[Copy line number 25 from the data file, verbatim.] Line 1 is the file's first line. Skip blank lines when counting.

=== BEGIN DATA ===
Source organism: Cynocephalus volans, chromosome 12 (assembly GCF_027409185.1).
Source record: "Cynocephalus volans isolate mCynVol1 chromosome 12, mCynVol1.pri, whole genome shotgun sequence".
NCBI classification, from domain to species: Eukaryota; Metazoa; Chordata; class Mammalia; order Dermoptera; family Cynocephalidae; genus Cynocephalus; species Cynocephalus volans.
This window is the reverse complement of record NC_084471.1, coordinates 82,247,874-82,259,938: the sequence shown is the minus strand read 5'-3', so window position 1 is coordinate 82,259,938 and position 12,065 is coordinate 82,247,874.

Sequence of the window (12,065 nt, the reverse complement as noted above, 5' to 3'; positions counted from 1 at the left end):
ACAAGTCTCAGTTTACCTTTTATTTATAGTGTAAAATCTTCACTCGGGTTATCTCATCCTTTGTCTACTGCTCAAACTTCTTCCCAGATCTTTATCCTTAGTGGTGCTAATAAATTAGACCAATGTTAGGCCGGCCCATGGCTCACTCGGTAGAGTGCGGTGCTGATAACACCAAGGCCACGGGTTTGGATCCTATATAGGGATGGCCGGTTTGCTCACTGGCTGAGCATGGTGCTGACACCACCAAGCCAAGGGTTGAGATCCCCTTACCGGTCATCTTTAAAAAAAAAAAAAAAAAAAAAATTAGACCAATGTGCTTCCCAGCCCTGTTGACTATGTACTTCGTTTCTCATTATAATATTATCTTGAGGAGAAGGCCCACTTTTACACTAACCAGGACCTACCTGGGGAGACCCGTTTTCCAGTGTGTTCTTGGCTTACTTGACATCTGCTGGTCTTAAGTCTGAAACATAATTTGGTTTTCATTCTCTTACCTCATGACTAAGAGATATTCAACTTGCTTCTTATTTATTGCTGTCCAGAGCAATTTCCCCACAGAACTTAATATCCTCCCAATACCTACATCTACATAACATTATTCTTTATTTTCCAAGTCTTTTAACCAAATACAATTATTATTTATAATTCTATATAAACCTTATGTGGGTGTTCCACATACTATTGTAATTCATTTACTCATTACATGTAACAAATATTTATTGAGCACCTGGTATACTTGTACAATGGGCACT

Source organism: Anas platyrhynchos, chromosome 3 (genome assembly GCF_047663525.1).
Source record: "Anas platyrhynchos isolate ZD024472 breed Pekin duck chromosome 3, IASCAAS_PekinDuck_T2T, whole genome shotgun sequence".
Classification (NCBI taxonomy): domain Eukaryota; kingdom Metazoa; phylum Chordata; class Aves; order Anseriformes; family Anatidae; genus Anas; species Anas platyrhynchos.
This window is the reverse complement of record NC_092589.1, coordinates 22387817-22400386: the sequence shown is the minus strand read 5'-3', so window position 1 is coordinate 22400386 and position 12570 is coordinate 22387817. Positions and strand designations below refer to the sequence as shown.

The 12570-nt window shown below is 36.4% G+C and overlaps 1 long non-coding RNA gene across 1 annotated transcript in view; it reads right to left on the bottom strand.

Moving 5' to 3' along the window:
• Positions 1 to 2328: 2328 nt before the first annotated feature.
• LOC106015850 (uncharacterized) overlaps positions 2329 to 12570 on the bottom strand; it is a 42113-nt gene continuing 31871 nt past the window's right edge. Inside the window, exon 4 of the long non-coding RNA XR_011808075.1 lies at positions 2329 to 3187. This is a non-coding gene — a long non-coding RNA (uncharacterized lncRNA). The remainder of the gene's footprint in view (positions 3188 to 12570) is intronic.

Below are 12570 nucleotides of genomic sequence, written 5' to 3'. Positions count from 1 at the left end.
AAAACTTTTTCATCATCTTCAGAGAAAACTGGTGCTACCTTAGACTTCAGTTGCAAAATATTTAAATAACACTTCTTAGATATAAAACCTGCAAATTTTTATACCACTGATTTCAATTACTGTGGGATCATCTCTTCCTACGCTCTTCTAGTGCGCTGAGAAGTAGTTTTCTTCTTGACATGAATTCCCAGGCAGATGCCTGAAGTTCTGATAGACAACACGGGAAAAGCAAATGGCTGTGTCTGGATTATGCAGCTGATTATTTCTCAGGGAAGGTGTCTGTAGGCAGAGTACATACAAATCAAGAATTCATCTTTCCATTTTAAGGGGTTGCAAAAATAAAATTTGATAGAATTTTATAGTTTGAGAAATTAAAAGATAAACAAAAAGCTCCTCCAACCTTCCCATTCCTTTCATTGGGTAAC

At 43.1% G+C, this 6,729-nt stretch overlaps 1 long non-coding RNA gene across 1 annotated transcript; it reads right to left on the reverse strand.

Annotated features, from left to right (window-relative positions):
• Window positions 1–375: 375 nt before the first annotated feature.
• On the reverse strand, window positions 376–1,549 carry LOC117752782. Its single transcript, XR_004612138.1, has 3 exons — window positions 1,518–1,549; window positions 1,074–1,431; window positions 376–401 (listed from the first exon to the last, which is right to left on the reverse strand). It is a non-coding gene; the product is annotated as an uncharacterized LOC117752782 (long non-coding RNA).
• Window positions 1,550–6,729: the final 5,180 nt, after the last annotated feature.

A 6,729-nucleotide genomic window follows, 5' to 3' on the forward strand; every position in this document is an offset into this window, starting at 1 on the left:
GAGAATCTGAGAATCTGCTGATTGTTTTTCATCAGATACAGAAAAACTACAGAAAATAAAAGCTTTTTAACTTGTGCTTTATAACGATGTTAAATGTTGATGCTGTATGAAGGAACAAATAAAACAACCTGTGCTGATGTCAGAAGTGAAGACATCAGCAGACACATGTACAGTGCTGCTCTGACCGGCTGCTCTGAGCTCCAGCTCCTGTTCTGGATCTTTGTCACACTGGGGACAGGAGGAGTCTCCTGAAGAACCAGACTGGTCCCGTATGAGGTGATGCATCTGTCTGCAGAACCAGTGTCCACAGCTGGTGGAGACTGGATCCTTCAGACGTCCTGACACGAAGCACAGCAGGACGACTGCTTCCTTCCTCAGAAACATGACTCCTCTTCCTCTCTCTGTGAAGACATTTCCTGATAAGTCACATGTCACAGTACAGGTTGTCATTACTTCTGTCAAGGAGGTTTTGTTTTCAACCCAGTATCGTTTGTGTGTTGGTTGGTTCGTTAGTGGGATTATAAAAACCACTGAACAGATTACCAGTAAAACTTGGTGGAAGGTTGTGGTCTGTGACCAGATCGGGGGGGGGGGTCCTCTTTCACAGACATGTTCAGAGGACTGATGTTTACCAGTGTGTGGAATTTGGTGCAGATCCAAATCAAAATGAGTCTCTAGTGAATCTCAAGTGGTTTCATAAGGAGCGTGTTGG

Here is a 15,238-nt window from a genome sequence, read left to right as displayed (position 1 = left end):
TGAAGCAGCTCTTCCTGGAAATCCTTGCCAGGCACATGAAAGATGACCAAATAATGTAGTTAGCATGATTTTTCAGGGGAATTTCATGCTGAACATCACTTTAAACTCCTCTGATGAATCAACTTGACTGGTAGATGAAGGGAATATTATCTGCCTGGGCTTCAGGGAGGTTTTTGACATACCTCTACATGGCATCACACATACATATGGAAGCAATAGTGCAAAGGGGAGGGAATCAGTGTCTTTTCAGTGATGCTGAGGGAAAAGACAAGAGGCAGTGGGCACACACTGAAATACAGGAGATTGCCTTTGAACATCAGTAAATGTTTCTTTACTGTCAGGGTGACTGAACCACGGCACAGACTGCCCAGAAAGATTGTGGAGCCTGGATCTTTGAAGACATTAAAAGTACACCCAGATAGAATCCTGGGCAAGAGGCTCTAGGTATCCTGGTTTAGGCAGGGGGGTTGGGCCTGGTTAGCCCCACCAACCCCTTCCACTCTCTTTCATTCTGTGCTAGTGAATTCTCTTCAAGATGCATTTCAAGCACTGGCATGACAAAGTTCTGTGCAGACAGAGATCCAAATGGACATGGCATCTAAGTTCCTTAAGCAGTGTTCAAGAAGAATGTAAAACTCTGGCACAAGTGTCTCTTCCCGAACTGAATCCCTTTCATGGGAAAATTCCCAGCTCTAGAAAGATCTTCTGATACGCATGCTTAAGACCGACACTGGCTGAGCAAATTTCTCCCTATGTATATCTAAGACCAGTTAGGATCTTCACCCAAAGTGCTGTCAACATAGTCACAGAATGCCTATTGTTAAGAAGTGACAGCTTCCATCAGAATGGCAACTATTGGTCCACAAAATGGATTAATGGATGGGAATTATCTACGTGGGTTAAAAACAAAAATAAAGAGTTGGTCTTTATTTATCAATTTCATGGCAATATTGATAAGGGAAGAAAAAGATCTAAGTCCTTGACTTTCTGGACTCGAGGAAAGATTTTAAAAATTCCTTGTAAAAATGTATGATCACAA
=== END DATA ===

TGAAGCAGCTCTTCCTGGAAATCCTTGCCAGGCACATGAAAGATGACCAAATAATGTAGTTAGCATGATTTTTCAGGGGAATTTCATGCTGAACATCACTTTAAACTCCTCTGATGAATCAACTTGACTGGTAGATGAAGGGAATATTATCTGCCTGGGCTTCAGGGAGGTTTTTGACATACCTCTACATGGCATCACACATACATATGGAAGCAATAGTGCAAAGGGGAGGGAATCAGTGTCTTTTCAGTGATGCTGAGGGAAAAGACAAGAGGCAGTGGGCACACACTGAAATACAGGAGATTGCCTTTGAACATCAGTAAATGTTTCTTTACTGTCAGGGTGACTGAACCACGGCACAGACTGCCCAGAAAGATTGTGGAGCCTGGATCTTTGAAGACATTAAAAGTACACCCAGATAGAATCCTGGGCAAGAGGCTCTAGGTATCCTGGTTTAGGCAGGGGGGTTGGGCCTGGTTAGCCCCACCAACCCCTTCCACTCTCTTTCATTCTGTGCTAGTGAATTCTCTTCAAGATGCATTTCAAGCACTGGCATGACAAAGTTCTGTGCAGACAGAGATCCAAATGGACATGGCATCTAAGTTCCTTAAGCAGTGTTCAAGAAGAATGTAAAACTCTGGCACAAGTGTCTCTTCCCGAACTGAATCCCTTTCATGGGAAAATTCCCAGCTCTAGAAAGATCTTCTGATACGCATGCTTAAGACCGACACTGGCTGAGCAAATTTCTCCCTATGTATATCTAAGACCAGTTAGGATCTTCACCCAAAGTGCTGTCAACATAGTCACAGAATGCCTATTGTTAAGAAGTGACAGCTTCCATCAGAATGGCAACTATTGGTCCACAAAATGGATTAATGGATGGGAATTATCTACGTGGGTTAAAAACAAAAATAAAGAGTTGGTCTTTATTTATCAATTTCATGGCAATATTGATAAGGGAAGAAAAAGATCTAAGTCCTTGACTTTCTGGACTCGAGGAAAGATTTTAAAAATTCCTTGTAAAAATGTATGATCACAA